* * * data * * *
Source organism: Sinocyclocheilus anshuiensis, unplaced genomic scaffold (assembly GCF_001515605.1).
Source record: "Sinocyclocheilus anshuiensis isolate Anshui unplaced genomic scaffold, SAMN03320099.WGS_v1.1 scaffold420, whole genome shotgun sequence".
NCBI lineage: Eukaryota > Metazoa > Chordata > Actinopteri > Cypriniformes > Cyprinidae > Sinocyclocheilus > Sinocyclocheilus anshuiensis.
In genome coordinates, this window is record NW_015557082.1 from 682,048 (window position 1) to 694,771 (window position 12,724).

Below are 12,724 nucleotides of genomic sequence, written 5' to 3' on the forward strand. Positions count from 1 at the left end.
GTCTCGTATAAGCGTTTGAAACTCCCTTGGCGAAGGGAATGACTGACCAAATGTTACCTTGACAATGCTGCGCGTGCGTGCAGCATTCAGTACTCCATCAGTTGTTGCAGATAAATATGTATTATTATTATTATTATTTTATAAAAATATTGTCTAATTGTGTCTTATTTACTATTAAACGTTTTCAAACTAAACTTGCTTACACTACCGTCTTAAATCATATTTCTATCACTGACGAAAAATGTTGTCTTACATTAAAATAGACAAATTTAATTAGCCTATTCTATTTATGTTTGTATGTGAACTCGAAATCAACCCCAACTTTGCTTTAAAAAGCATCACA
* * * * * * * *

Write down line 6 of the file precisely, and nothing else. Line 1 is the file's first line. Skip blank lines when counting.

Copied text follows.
GTCTCGTATAAGCGTTTGAAACTCCCTTGGCGAAGGGAATGACTGACCAAATGTTACCTTGACAATGCTGCGCGTGCGTGCAGCATTCAGTACTCCATCAGTTGTTGCAGATAAATATGTATTATTATTATTATTATTTTATAAAAATATTGTCTAATTGTGTCTTATTTACTATTAAACGTTTTCAAACTAAACTTGCTTACACTACCGTCTTAAATCATATTTCTATCACTGACGAAAAATGTTGTCTTACATTAAAATAGACAAATTTAATTAGCCTATTCTATTTATGTTTGTATGTGAACTCGAAATCAACCCCAACTTTGCTTTAAAAAGCATCACA